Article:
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Lewis Hamilton

Why Ferrari's pole position left Hamilton confused

Charles Leclerc will start the Australian Grand Prix from pole position, with Lewis Hamilton set to line up in P5. Both teams have experienced porpoising over the course of the weekend, but the issue appears to have had more of an impact on Mercedes than Ferrari.

Lewis Hamilton was left scratching his head as Ferrari claimed pole position for the Australian Grand Prix, despite their porpoising problems.

Charles Leclerc bounced his way down to pole position at Albert Park, and will start Sunday's race alongside title rival Max Verstappen on the front row.

Hamilton was only able to qualify fifth, close to an entire second slower than Leclerc, with porpoising once again blamed for Mercedes' lack of pace.

But the seven-time World Champion was left confused on Saturday evening after he witnessed Ferrari set the fastest lap, even though the Scuderia are still suffering with bouncing problems of their own.

"I don't understand it and I don't think anyone does," Hamilton told media including RacingNews365.com.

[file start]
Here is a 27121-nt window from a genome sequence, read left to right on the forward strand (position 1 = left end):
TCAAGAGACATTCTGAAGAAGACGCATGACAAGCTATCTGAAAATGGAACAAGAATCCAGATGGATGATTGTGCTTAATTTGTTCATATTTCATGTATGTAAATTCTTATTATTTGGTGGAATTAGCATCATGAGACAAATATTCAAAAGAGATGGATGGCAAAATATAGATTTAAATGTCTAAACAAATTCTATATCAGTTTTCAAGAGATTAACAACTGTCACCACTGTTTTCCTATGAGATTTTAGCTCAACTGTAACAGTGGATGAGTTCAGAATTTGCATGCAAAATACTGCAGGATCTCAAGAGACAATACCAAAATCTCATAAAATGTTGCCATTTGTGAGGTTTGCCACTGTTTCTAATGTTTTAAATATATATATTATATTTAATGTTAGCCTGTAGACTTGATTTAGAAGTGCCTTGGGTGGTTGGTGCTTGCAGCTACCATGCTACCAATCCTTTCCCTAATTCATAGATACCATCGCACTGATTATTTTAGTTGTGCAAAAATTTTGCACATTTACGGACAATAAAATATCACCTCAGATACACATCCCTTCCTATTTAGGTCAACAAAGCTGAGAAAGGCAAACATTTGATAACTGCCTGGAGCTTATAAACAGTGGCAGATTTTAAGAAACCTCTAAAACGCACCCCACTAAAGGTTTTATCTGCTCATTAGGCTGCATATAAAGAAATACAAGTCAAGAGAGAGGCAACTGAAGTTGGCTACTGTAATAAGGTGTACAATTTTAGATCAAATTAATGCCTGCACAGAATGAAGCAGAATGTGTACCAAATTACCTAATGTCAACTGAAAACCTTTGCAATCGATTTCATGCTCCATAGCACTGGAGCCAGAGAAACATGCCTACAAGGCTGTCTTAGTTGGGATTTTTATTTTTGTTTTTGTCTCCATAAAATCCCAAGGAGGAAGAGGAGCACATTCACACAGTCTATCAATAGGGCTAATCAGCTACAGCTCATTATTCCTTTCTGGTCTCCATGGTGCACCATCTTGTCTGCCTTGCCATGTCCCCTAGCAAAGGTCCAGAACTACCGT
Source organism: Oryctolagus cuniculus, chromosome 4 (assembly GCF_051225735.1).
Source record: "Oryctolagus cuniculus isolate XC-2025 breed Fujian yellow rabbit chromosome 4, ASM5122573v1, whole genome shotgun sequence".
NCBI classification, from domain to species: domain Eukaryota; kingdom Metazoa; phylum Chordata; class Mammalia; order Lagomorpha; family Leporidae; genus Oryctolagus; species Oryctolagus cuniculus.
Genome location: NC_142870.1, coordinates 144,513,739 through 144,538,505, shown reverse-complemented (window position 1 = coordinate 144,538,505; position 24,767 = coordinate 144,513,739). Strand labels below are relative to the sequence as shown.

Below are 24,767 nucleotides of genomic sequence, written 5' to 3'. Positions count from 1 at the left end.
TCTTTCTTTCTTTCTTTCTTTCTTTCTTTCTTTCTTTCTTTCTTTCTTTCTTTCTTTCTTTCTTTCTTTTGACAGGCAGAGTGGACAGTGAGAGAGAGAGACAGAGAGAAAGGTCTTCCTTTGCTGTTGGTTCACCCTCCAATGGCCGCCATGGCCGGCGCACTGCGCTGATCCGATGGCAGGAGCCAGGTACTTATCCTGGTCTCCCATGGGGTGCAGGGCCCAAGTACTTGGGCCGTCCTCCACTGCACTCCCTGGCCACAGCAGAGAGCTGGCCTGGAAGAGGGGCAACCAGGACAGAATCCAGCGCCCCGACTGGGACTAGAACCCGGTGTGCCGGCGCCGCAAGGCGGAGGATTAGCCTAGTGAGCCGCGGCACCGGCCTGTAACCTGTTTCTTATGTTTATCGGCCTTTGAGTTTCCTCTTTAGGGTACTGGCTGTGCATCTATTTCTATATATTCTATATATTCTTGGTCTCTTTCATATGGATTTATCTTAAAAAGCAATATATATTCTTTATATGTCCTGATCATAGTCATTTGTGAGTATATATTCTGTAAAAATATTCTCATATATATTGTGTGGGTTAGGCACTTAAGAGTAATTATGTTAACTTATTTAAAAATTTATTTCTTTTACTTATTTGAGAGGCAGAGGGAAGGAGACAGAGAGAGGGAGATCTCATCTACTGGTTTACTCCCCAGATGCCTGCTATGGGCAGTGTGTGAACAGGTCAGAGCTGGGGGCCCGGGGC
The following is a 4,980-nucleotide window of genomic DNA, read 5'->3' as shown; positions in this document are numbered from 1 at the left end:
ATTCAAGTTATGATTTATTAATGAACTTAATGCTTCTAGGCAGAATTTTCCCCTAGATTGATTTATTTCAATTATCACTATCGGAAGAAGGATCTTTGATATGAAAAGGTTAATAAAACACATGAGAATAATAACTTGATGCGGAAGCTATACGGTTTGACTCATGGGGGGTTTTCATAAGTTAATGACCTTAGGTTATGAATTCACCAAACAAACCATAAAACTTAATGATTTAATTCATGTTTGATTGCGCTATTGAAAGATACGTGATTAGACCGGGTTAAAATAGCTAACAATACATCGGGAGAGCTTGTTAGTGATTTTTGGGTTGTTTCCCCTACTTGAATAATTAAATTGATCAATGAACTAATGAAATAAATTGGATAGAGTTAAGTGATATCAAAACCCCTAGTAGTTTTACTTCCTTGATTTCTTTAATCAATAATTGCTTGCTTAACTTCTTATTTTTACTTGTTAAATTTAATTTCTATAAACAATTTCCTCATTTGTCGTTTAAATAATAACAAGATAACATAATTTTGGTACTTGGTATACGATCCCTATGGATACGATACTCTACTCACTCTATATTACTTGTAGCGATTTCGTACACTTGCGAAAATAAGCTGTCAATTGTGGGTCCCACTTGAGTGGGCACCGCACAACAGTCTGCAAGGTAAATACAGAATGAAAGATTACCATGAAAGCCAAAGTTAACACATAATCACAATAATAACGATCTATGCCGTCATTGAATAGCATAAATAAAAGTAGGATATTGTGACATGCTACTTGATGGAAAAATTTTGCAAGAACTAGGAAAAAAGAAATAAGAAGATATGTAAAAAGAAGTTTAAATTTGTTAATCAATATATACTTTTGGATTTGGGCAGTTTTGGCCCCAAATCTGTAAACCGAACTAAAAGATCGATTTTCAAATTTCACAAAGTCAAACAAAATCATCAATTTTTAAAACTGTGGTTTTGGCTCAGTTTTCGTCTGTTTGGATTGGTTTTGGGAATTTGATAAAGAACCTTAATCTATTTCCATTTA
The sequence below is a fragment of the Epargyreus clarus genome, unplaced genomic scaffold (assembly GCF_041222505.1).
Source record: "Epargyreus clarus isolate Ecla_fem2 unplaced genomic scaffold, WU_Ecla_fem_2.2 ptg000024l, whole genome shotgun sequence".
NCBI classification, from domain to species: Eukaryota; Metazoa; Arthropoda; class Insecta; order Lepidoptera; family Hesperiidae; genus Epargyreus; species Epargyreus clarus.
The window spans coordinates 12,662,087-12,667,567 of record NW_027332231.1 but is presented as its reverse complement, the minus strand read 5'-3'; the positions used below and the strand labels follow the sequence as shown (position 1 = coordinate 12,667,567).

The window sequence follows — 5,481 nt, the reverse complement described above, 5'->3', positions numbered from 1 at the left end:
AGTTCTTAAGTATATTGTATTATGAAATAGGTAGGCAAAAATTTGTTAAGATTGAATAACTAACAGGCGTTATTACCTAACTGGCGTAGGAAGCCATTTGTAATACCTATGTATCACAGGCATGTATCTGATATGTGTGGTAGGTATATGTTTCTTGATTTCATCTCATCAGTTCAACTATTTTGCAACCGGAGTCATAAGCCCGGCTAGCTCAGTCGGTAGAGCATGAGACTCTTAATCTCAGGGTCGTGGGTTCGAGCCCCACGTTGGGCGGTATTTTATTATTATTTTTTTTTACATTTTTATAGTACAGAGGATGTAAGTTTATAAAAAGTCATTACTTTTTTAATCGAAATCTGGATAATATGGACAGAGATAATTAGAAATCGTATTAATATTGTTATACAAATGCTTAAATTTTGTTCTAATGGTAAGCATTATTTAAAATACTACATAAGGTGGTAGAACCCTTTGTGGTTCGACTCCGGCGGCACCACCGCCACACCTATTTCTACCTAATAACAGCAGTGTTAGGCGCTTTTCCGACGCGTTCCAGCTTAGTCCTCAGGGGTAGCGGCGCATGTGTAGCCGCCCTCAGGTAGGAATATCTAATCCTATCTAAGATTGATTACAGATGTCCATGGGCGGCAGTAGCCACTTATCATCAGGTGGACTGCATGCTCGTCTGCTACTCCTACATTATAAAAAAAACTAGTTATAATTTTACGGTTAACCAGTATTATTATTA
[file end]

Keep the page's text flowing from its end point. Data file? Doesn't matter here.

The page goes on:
"I wish ours was the same, but it's not."

Hamilton: Porpoising can be dangeous

During Friday practice, Hamilton's teammate George Russell complained that his car was bouncing worse than ever before down Melbourne's back 'straight'.

The reason for his complaints were clear to see during qualifying, with Mercedes porpoising severely between Turns 10 and 11.

Hamilton thinks that the sensation can be dangerous, after he came close to losing control of his car during Free Practice 2 on Friday while travelling in a straight line.

That DRS zone has since been removed by the FIA.

"Where I am really unhappy is the porpoising. That is the worst characteristic I've experienced in a car - but we can't get rid of that at the moment," Hamilton continued.

"It can be [dangerous] in certain scenarios. I think it was good that they took the DRS off that back straight.

"We had so much porpoising down that back straight that I had an oversteer moment in the middle of a straight. It was like: 'This is ridiculous.'"

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